Why are families leaving home?
Fleeing systemic violence and poverty, Central Americans have set out in caravans, or large groups, for more than a decade. In October 2018, a group that originated in San Pedro Sula, Honduras swelled to 7,200 people – including 2,300 children, capturing media attention in a way few others had.
This month, a new caravan left Honduras. Migrating families continue to form caravans periodically because a larger group can provide protection and reduce the risk of dying on the harrowing journey. As long as conditions at home make life unbearable, people will feel compelled to leave everything behind in search of safety and a better future.
Gang violence and legacies of war have made El Salvador, Honduras and Guatemala some of the most violent and impoverished areas in the world
Most of the children traveling with a caravan are leaving El Salvador, Honduras and Guatemala. Gang violence and legacies of war have made these countries some of the most violent and impoverished areas in the world, and the children are seeking safety and economic opportunity. The violence can be conceptualized by looking at the homicide rates in each of the countries and comparing them to the U.S., where many of the children hope to seek asylum:
- El Salvador – 83 murders per 100,000
- Honduras – 57 murders per 100,000
- Guatemala – 27 murders per 100,000
- USA – 5 murders per 100,000
These conditions, in addition to limited access to quality education and social services, are part of daily life for millions of children in the region. Each day, families facing these harsh conditions make the painful decision to leave their homes, communities and countries in search of a more hopeful future.
What is the need?
While those traveling with a caravan hope for safety in numbers, the perils of using irregular migration routes remain significant, especially for children. The journey is long, uncertain, and full of danger, including the risk of exploitation, violence and abuse. Migrating and displaced children are at risk of some of the worst forms of abuse, often falling victim to traffickers and other criminals.
Thousands of children need protection and access to essential services. The long and arduous journey has left them exposed to inclement weather, including dangerously hot temperatures, with limited access to proper shelter. Some have already fallen ill or suffered from dehydration.
When, and if, these children reach their destination countries, they encounter new threats. Despite extraordinary and generous actions in many places and by many people and organizations, children and their families struggle to gain a foothold.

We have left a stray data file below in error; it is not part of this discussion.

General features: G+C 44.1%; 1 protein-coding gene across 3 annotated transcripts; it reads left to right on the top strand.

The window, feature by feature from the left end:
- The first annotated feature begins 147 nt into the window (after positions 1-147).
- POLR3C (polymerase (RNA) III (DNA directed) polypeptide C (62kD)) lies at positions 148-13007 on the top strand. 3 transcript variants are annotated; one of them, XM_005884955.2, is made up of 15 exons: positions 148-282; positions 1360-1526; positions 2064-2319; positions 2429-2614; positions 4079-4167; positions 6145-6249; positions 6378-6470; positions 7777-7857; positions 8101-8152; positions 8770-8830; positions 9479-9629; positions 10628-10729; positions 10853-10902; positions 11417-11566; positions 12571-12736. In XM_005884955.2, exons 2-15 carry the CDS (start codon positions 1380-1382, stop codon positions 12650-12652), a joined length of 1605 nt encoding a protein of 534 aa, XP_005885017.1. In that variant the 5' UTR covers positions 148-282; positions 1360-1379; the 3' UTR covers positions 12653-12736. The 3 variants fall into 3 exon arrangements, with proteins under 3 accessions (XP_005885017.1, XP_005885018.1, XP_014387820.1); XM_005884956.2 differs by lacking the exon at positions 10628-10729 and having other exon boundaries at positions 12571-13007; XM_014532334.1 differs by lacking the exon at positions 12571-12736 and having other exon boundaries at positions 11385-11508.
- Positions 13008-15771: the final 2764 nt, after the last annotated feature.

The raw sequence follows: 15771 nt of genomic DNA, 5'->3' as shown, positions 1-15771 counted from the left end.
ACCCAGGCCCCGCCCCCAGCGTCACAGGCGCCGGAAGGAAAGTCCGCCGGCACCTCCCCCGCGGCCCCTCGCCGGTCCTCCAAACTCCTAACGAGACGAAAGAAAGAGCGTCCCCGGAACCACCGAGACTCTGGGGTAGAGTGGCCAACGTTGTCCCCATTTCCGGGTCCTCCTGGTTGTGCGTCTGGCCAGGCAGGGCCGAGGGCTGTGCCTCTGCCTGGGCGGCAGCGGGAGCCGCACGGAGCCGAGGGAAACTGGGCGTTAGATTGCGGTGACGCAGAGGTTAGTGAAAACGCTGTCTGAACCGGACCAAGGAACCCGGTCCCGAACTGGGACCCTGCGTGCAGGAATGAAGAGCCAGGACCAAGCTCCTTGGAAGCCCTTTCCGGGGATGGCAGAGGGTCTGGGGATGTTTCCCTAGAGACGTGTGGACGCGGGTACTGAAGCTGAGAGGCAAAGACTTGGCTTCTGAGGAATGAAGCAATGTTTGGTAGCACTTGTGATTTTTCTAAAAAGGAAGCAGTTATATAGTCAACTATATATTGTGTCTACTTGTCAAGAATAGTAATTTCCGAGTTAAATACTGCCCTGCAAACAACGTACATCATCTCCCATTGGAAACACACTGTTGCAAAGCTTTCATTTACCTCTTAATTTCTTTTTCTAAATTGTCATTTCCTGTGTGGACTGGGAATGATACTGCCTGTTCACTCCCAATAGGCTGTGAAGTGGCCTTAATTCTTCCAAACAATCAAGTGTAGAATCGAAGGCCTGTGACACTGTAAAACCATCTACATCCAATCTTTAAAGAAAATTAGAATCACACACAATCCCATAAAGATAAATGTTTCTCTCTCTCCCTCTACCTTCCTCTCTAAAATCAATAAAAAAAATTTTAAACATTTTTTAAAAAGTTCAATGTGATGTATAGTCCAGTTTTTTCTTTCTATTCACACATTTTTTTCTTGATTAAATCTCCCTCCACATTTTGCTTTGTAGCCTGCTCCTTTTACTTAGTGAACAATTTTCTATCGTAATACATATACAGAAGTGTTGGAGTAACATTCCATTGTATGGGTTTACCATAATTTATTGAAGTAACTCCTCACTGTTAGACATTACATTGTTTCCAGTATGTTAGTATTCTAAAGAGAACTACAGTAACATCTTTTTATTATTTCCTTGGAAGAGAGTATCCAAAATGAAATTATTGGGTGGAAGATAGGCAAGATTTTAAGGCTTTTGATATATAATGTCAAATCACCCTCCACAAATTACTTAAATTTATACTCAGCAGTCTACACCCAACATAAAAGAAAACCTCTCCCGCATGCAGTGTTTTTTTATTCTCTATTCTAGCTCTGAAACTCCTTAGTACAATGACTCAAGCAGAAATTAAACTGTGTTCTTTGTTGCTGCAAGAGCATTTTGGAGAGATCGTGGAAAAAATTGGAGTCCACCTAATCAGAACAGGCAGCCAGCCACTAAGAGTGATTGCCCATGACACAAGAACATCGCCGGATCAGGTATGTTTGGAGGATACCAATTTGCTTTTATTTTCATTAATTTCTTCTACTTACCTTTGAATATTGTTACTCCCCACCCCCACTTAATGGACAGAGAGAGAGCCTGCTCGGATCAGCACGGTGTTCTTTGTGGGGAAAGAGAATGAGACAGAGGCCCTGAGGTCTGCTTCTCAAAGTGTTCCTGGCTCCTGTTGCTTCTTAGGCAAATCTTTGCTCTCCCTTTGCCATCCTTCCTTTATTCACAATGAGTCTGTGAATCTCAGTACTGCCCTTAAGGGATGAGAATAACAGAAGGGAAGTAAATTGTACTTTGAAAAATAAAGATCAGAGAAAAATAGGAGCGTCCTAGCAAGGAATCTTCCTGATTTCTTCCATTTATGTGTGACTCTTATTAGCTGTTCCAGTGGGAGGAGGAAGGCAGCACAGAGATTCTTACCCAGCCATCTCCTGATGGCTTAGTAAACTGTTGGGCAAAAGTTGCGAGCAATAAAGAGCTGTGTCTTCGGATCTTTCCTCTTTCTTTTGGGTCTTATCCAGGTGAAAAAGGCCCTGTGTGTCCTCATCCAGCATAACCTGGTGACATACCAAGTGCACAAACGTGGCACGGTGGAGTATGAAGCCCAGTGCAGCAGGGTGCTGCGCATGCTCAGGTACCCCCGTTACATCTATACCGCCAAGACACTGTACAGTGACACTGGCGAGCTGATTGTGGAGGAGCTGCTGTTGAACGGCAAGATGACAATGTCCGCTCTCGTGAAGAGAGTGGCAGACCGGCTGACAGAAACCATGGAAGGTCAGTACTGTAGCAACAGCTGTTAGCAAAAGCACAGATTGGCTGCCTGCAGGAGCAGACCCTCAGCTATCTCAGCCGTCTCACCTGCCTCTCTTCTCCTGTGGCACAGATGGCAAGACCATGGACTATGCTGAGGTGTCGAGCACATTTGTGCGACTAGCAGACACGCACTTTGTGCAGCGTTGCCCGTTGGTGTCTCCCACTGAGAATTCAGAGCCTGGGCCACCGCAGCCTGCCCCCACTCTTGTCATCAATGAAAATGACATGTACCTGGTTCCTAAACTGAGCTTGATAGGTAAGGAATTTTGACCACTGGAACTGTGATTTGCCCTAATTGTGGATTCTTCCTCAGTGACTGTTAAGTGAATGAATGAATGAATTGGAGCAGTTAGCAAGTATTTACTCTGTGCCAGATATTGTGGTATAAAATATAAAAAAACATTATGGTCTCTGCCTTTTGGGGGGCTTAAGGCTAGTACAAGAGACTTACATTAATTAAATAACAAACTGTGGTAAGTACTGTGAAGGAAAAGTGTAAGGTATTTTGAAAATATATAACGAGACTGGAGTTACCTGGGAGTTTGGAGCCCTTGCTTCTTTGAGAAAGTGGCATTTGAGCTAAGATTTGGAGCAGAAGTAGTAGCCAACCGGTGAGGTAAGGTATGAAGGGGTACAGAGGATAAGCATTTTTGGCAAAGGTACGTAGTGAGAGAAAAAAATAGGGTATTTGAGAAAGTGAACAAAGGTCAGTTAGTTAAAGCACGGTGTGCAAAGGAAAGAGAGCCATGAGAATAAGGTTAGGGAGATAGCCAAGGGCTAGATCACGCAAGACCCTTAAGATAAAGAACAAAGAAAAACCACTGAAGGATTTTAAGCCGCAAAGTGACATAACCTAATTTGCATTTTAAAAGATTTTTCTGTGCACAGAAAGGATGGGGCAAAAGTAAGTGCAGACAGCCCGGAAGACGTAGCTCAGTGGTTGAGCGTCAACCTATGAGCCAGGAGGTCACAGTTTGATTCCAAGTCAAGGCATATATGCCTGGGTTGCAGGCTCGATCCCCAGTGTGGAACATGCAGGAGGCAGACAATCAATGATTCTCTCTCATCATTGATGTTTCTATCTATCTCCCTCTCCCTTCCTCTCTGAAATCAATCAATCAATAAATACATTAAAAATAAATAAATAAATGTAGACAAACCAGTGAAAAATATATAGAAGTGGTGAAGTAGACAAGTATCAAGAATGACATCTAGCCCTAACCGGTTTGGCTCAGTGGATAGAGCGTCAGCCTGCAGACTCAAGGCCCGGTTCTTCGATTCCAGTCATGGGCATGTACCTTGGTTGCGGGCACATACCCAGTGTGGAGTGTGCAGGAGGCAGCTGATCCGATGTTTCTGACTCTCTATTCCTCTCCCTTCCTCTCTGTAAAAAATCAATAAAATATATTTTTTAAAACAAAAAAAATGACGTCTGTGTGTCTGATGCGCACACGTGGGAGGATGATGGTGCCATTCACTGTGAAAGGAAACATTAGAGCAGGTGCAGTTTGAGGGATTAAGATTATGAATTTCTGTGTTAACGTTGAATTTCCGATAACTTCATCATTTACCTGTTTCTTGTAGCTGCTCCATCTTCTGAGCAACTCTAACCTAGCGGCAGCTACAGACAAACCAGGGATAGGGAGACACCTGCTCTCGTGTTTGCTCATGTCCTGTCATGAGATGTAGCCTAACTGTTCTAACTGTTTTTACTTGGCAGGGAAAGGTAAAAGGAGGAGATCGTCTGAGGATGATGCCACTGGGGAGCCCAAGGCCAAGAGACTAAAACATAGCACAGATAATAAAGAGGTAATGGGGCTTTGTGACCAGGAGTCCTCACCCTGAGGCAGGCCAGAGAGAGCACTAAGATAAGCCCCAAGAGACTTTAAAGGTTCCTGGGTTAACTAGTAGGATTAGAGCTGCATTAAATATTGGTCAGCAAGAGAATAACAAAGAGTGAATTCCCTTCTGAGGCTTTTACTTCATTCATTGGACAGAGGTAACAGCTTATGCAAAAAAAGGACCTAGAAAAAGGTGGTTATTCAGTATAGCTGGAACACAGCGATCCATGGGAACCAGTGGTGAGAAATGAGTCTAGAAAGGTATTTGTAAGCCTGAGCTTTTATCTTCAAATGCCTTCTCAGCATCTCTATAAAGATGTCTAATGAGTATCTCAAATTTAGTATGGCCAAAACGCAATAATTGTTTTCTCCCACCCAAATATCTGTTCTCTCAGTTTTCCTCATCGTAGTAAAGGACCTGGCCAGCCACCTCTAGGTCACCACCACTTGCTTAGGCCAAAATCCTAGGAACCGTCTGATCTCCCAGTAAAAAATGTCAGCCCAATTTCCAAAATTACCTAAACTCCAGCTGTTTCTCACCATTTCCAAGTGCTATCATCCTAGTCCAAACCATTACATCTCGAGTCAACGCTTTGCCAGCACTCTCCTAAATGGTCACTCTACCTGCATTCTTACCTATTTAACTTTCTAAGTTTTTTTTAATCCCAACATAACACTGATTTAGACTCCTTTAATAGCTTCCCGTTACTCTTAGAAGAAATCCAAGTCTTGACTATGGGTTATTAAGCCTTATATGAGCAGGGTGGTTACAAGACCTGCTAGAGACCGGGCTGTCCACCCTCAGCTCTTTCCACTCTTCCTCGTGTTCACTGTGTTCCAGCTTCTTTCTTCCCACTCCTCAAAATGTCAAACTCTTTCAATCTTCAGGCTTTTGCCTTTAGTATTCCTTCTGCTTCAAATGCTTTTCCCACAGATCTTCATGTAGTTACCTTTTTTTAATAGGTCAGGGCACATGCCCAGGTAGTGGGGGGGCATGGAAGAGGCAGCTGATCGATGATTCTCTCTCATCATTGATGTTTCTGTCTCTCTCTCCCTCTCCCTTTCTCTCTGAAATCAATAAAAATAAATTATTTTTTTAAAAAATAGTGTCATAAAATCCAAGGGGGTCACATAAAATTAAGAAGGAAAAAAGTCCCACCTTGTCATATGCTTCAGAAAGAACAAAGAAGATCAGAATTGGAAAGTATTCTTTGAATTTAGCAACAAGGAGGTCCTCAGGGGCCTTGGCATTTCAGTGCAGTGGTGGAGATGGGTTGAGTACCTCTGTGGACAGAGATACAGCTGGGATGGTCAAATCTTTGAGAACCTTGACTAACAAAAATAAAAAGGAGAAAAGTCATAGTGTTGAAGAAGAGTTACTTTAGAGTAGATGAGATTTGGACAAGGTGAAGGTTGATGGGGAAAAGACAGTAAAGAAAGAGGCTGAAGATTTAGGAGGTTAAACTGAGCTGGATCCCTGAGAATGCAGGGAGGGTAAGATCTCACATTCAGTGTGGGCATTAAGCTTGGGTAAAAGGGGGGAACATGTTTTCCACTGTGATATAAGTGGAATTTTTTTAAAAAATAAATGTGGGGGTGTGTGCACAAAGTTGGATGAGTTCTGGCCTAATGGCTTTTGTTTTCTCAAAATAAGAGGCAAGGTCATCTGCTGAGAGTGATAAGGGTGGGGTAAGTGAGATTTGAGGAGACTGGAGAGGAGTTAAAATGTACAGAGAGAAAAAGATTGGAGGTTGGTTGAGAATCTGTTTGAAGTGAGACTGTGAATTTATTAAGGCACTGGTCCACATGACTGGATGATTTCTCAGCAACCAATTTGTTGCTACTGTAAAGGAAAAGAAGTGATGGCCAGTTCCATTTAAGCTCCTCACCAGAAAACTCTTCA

UNICEF is there at every step of the way protecting children, and you can help
This issue is much larger than the recent caravans, as evidenced by the more than 50,000 unaccompanied children who were apprehended at the Southwest U.S.-Mexico border in Fiscal Year 2018. And as long as there have been children in need, UNICEF has been there every step of the way protecting them in their home countries, in transit, at their destinations, and upon return.
Utilizing a longstanding presence in Central America, UNICEF is working with governments and other partners to ensure that children are provided with the help and services they need and that their rights are upheld. This includes providing technical assistance to authorities on nutrition and child protection, such as developing models for alternative care to detention, and expanding access to psychosocial support.
Additionally, UNICEF and partners are providing children and families in caravans with safe drinking water, hygiene and sanitation packs, oral rehydration salts, sunscreen, and soap.
UNICEF works with governments and civil society partners at all levels to keep children safe by addressing the root causes that drive them to flee, with or without their parents, in the first place. A child is a child, and UNICEF needs your help to make sure they are treated as such. Please donate now.
UNICEF and partners are working tirelessly in Mexico, Central America, Syria, Yemen, South Sudan, Bangladesh and around the world to save and protect children. With a presence in 190 countries and territories, UNICEF has helped save more children's lives than any other humanitarian organization in the world.
To advocate on behalf of the world's children and connect with other UNICEF supporters in your community, we encourage you to join UNICEF UNITE. Visit unicefunite.org for more information.
Top photo: © Getty Images